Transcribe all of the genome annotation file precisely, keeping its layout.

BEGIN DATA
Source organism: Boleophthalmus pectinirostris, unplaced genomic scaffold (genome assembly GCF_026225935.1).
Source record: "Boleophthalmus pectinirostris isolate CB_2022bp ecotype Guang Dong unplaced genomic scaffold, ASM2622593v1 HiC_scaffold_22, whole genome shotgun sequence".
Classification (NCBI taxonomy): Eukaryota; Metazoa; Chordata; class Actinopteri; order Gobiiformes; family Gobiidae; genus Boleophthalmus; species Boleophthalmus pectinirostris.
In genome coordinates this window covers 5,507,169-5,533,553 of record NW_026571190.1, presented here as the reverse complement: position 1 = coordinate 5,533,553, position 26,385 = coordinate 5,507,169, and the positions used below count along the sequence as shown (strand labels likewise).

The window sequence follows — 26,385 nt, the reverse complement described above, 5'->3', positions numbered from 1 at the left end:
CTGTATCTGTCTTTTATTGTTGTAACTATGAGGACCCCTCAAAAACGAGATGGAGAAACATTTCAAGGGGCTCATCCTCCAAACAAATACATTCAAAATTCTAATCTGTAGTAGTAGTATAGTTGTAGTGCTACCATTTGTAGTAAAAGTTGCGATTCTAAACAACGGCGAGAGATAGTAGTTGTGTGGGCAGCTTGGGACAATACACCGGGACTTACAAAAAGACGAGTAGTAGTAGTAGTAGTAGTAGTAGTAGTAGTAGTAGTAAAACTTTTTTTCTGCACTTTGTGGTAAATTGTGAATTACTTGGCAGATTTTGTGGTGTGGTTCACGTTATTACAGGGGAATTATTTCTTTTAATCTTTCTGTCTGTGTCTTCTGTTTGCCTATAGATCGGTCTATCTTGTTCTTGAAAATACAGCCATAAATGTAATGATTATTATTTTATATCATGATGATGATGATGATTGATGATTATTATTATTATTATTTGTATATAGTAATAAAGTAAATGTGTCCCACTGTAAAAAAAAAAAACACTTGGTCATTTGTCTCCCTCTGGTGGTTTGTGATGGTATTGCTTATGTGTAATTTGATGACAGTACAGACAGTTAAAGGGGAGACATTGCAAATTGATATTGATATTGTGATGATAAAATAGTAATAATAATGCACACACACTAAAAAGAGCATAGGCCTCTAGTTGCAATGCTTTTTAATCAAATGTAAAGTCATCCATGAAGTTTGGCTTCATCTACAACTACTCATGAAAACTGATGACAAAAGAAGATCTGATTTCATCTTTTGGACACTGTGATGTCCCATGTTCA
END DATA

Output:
Source organism: Boleophthalmus pectinirostris, unplaced genomic scaffold (genome assembly GCF_026225935.1).
Source record: "Boleophthalmus pectinirostris isolate CB_2022bp ecotype Guang Dong unplaced genomic scaffold, ASM2622593v1 HiC_scaffold_22, whole genome shotgun sequence".
Classification (NCBI taxonomy): Eukaryota; Metazoa; Chordata; class Actinopteri; order Gobiiformes; family Gobiidae; genus Boleophthalmus; species Boleophthalmus pectinirostris.
In genome coordinates this window covers 5,507,169-5,533,553 of record NW_026571190.1, presented here as the reverse complement: position 1 = coordinate 5,533,553, position 26,385 = coordinate 5,507,169, and the positions used below count along the sequence as shown (strand labels likewise).

The window sequence follows — 26,385 nt, the reverse complement described above, 5'->3', positions numbered from 1 at the left end:
CTGTATCTGTCTTTTATTGTTGTAACTATGAGGACCCCTCAAAAACGAGATGGAGAAACATTTCAAGGGGCTCATCCTCCAAACAAATACATTCAAAATTCTAATCTGTAGTAGTAGTATAGTTGTAGTGCTACCATTTGTAGTAAAAGTTGCGATTCTAAACAACGGCGAGAGATAGTAGTTGTGTGGGCAGCTTGGGACAATACACCGGGACTTACAAAAAGACGAGTAGTAGTAGTAGTAGTAGTAGTAGTAGTAGTAGTAGTAAAACTTTTTTTCTGCACTTTGTGGTAAATTGTGAATTACTTGGCAGATTTTGTGGTGTGGTTCACGTTATTACAGGGGAATTATTTCTTTTAATCTTTCTGTCTGTGTCTTCTGTTTGCCTATAGATCGGTCTATCTTGTTCTTGAAAATACAGCCATAAATGTAATGATTATTATTTTATATCATGATGATGATGATGATTGATGATTATTATTATTATTATTTGTATATAGTAATAAAGTAAATGTGTCCCACTGTAAAAAAAAAAAACACTTGGTCATTTGTCTCCCTCTGGTGGTTTGTGATGGTATTGCTTATGTGTAATTTGATGACAGTACAGACAGTTAAAGGGGAGACATTGCAAATTGATATTGATATTGTGATGATAAAATAGTAATAATAATGCACACACACTAAAAAGAGCATAGGCCTCTAGTTGCAATGCTTTTTAATCAAATGTAAAGTCATCCATGAAGTTTGGCTTCATCTACAACTACTCATGAAAACTGATGACAAAAGAAGATCTGATTTCATCTTTTGGACACTGTGATGTCCCATGTTCA